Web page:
Many Glacier Area, 8/4/10
Today, all of the trails opened up in Many Glacier. Rangers have walked the trails for several days with no bear activity of concern. Most of the recent problems seem to be more related to a large number of people on the trails that are shared by bears. No one is to blame, but a bear might panic from people below them on the trail and run into people above them on the trail. The bear, or bears, may appear to be aggressive but they are most likely just trying to get away from people.
I choose to take the Grinnell Glacier trail, one of the most popular in the Park. The trail rises high above Swiftcurrent, Josephine, and Grinnell lakes. Grinnell is a beautiful turquoise color as a result of the glaciated silt that is deposited there.
There are once again wildflowers everywhere along the trail, mossy waterfalls, ground squirrels, picas, marmots deer, moose and heavenly views.
I meet people from everywhere. A very cool young couple from Chicago traveling to California for grad school. They are hiking and backbacking all over Glacier and having the time of their lives. We sit and talk before the final approach to Grinnell Glacier. They get up to continue and Rob (another Rob) smiles and asks if I am ready to go with them. They have challenged the old man to continue with them.
I meet a college aged student from the Czech Republic who speaks better English than most of the folks back home in Kansas. I have stopped below on the trail to allow others to pass and because I want to take pictures of the particulary beautiful wildflowers. She is coming down the trail and stops above me to also allow the other hikers to pass. The others pass, I tell her to come on down past me, she tells me to come on up. We both laugh at the same time when we figure out that we want the other out of the way so we can take the same picture of the flowers. She has been car camping thoughout Glacier, apparently on limited budget. I marvel how someone like her from another country can speak our language and has the energy and courage to visit special places many of our children have not seen.
I meet a group from LA and various other places that I first think is a family but they are a group of relatives that have met in Glacier to spread the ashes of their grandmother who at one time rode pack horses throughout the park and wanted her ashes spread there. I tell them that I would have enjoyed meeting their grandmother. I can think of no better final resting place myself.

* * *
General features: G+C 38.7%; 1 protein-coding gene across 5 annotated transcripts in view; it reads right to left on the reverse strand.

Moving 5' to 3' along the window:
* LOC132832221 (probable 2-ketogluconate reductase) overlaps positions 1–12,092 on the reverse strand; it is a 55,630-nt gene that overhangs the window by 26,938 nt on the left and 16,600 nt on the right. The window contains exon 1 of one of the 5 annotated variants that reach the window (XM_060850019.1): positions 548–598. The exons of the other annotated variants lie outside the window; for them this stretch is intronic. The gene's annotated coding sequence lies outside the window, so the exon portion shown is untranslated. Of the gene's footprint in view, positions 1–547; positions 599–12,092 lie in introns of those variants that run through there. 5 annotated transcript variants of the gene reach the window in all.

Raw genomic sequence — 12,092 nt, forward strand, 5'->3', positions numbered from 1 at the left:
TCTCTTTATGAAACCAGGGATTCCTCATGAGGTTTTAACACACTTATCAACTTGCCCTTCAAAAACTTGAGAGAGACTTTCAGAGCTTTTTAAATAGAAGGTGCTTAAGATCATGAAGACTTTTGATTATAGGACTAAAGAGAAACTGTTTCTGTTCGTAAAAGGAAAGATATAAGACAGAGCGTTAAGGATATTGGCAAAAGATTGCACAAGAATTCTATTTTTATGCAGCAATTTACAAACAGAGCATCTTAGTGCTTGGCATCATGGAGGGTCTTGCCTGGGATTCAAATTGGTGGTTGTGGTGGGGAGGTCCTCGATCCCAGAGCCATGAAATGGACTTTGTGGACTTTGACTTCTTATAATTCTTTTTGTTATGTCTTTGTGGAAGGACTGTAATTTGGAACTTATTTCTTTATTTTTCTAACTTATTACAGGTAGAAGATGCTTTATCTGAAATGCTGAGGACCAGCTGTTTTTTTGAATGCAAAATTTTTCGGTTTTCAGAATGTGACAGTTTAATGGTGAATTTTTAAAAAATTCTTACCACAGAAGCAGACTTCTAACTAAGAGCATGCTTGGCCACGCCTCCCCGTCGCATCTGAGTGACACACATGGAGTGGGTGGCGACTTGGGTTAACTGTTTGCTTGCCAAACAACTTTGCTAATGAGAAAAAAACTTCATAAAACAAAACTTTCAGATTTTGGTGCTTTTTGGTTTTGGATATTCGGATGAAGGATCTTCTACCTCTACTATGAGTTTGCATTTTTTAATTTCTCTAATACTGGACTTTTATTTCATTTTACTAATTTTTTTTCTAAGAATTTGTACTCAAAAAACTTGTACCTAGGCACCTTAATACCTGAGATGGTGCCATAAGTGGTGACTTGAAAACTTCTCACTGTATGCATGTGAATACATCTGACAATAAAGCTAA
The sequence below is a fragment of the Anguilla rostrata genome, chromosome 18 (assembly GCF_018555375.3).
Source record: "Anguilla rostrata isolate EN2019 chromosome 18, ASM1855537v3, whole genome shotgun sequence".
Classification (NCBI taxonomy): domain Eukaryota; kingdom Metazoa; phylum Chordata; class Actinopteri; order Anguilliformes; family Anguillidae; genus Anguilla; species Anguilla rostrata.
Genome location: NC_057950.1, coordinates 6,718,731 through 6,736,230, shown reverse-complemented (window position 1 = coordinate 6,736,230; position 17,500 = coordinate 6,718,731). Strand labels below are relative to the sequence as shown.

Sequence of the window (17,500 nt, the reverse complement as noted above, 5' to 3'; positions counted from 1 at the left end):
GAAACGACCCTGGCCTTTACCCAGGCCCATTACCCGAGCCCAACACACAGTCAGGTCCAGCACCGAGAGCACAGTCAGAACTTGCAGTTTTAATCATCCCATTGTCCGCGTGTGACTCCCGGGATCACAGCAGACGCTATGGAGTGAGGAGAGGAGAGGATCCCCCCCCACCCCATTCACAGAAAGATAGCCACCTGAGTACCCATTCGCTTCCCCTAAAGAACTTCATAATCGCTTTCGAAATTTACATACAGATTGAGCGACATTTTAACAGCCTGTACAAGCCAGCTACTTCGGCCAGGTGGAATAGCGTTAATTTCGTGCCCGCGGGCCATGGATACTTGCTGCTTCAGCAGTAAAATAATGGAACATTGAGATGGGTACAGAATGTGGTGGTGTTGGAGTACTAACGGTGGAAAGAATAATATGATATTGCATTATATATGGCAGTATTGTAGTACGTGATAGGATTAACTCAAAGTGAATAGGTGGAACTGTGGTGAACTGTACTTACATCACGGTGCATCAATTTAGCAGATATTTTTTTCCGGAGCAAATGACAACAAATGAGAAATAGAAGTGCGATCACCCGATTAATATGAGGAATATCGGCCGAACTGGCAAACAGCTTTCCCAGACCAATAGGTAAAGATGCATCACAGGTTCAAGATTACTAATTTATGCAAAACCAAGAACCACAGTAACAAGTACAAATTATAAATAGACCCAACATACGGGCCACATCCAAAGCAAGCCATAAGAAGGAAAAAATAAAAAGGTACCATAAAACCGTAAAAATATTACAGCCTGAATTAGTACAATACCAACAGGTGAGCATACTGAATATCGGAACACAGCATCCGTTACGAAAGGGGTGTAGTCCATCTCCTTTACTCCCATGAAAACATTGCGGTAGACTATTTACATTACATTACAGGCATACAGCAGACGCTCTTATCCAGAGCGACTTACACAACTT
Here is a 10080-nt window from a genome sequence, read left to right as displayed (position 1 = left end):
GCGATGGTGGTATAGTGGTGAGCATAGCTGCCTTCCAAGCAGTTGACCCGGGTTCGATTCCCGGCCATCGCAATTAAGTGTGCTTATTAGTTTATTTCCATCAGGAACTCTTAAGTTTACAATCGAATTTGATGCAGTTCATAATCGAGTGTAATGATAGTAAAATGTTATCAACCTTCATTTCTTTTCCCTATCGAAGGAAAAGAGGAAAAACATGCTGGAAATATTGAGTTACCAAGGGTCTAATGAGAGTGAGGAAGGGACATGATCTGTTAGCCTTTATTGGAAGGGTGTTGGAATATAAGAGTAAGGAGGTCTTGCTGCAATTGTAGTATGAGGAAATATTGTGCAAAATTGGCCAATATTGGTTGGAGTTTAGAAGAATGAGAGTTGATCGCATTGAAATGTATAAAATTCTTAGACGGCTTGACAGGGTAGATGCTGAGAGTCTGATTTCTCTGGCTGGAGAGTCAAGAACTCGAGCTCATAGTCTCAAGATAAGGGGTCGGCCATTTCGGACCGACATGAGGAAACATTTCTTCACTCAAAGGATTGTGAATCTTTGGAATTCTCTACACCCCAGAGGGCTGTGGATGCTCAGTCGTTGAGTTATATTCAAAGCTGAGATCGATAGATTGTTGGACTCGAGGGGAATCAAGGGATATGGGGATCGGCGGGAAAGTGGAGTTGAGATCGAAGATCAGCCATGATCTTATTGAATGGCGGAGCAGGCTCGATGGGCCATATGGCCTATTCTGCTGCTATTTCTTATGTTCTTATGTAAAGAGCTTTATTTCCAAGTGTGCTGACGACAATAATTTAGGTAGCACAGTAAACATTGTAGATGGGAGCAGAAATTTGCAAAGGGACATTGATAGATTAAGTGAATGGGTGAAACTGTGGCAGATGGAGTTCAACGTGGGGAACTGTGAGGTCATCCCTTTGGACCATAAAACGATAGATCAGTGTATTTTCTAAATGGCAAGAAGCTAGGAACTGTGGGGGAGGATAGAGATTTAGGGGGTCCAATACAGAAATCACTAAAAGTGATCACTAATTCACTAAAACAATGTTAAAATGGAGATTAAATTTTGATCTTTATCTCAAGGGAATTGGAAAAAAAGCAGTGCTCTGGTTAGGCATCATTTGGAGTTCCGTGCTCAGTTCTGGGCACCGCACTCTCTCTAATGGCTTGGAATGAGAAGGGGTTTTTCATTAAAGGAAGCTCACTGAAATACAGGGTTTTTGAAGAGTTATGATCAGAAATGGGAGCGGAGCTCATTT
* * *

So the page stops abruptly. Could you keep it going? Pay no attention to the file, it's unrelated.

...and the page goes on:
At Grinnell Glacier, I take pictures of a particulary gregarious Marmot who poses for me without any reservations. Marmots are the golden retrievers of the alpine areas. They are unafraid of humans in popular areas of the Park. They are about the size of beavers and lay out in the sun most of the day sunning themselves on flat rocks in the most heavenly areas of our planet. I want to be a marmot in my next life. The marmot is annoyed with us when someone spots a bighorn ram coming over the ridge and we turn our cameras to the ram. The marmot leaves us once he realizes we are no longer paying attention to him.
I contrast the marmots with the diminutive picas who are essentially hamsters with little round ears. The picas are nervous and do not show themselves often. I hear them often, but rarely see them while hiking. They have, in fact, been my biggest photo challenge for the trip.
At Grinnell Glacier there are beautiful views of the lakes below. The glacier has also created a small lake in the saddle it resides in. The glacier feeds waterfalls below to Grinnell Lake. Like many of the glaciers in the Park, it has been declining rapidly for years. On the way up to the glacier, I watch from several thousand feet above as a moose swims the entire length of the lake. Moose are powerful swimmers and can swim for several hours at 5 mph.
I pass no one on my hike, I stop to take pictures often. On the trip down, I realize it is getting late and I have again found myself on the trail later than I intended. As I pass Josphine Lake, I observe a mother moose and its baby on the far side of the lake. The baby decides to swim the width of the lake towards me. I take my pictures with my telephoto with a way too low shutter speed for my telephoto lens hoping to get a picture. The baby moose and the mother moose make it to shore and the mother nuzzles the baby as if to say she is proud of her. I hear a shrill, high pitched whistle. It sounds like a train whistle in the distance. The mother moose far below is startled and runs with its baby to the other end of the lake. She turns and runs all the way back again to where she was. She cannot tell the direction the whistle is coming from. Finally, she darts out into the forest to protect her little one. Soon, a family of four from Minnesota (the source of the whistling) approaches me and asks if I saw some moose running off. I tell them I had been photographing the moose for the last half hour until their whistling scared them off. The father is apologetic, but does not need to be. I got my pictures and he is doing the thing he believes best to protect his family from bears.
I arrive back at the Trailhead around 8:45PM where I have left my truck. The 30 or so other cars that were there earlier are all gone. I am thankful that my campground is only a few hundred yards up the road. The sun is setting and the clouds high above that have remained on the tops of the mountains all day have cleared for the first time.
It has been a very good day.